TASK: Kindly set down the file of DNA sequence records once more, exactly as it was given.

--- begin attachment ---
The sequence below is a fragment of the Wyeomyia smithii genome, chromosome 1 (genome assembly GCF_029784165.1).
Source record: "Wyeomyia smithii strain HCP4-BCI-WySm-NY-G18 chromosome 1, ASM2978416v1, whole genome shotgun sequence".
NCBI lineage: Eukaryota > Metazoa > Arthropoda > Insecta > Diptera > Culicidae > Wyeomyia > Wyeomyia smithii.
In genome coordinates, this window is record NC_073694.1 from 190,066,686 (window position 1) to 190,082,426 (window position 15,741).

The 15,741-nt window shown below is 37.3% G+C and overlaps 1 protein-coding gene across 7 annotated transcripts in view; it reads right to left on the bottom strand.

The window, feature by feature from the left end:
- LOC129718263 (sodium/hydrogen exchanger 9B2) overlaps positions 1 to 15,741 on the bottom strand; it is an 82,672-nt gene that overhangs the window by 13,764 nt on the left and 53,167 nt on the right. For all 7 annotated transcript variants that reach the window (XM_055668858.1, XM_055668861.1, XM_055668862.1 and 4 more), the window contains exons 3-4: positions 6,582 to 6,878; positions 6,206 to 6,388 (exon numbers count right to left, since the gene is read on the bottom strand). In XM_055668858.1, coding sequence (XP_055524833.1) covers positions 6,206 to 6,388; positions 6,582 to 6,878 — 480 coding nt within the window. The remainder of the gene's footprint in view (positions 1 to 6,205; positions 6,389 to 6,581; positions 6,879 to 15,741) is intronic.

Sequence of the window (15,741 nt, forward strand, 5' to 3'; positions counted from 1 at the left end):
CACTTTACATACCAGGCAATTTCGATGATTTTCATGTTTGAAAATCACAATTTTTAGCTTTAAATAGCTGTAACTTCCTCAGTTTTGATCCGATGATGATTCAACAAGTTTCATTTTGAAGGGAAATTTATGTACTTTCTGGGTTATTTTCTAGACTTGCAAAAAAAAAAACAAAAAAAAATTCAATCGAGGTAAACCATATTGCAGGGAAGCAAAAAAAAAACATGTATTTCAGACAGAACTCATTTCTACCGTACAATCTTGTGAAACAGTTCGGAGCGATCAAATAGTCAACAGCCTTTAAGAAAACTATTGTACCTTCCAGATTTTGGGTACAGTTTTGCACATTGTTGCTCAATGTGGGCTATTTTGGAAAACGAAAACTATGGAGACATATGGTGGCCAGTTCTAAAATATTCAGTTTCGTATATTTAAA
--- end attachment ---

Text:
The sequence below is a fragment of the Wyeomyia smithii genome, chromosome 1 (genome assembly GCF_029784165.1).
Source record: "Wyeomyia smithii strain HCP4-BCI-WySm-NY-G18 chromosome 1, ASM2978416v1, whole genome shotgun sequence".
NCBI lineage: Eukaryota > Metazoa > Arthropoda > Insecta > Diptera > Culicidae > Wyeomyia > Wyeomyia smithii.
In genome coordinates, this window is record NC_073694.1 from 190,066,686 (window position 1) to 190,082,426 (window position 15,741).

The 15,741-nt window shown below is 37.3% G+C and overlaps 1 protein-coding gene across 7 annotated transcripts in view; it reads right to left on the bottom strand.

The window, feature by feature from the left end:
- LOC129718263 (sodium/hydrogen exchanger 9B2) overlaps positions 1 to 15,741 on the bottom strand; it is an 82,672-nt gene that overhangs the window by 13,764 nt on the left and 53,167 nt on the right. For all 7 annotated transcript variants that reach the window (XM_055668858.1, XM_055668861.1, XM_055668862.1 and 4 more), the window contains exons 3-4: positions 6,582 to 6,878; positions 6,206 to 6,388 (exon numbers count right to left, since the gene is read on the bottom strand). In XM_055668858.1, coding sequence (XP_055524833.1) covers positions 6,206 to 6,388; positions 6,582 to 6,878 — 480 coding nt within the window. The remainder of the gene's footprint in view (positions 1 to 6,205; positions 6,389 to 6,581; positions 6,879 to 15,741) is intronic.

Sequence of the window (15,741 nt, forward strand, 5' to 3'; positions counted from 1 at the left end):
CACTTTACATACCAGGCAATTTCGATGATTTTCATGTTTGAAAATCACAATTTTTAGCTTTAAATAGCTGTAACTTCCTCAGTTTTGATCCGATGATGATTCAACAAGTTTCATTTTGAAGGGAAATTTATGTACTTTCTGGGTTATTTTCTAGACTTGCAAAAAAAAAAACAAAAAAAAATTCAATCGAGGTAAACCATATTGCAGGGAAGCAAAAAAAAAACATGTATTTCAGACAGAACTCATTTCTACCGTACAATCTTGTGAAACAGTTCGGAGCGATCAAATAGTCAACAGCCTTTAAGAAAACTATTGTACCTTCCAGATTTTGGGTACAGTTTTGCACATTGTTGCTCAATGTGGGCTATTTTGGAAAACGAAAACTATGGAGACATATGGTGGCCAGTTCTAAAATATTCAGTTTCGTATATTTAAA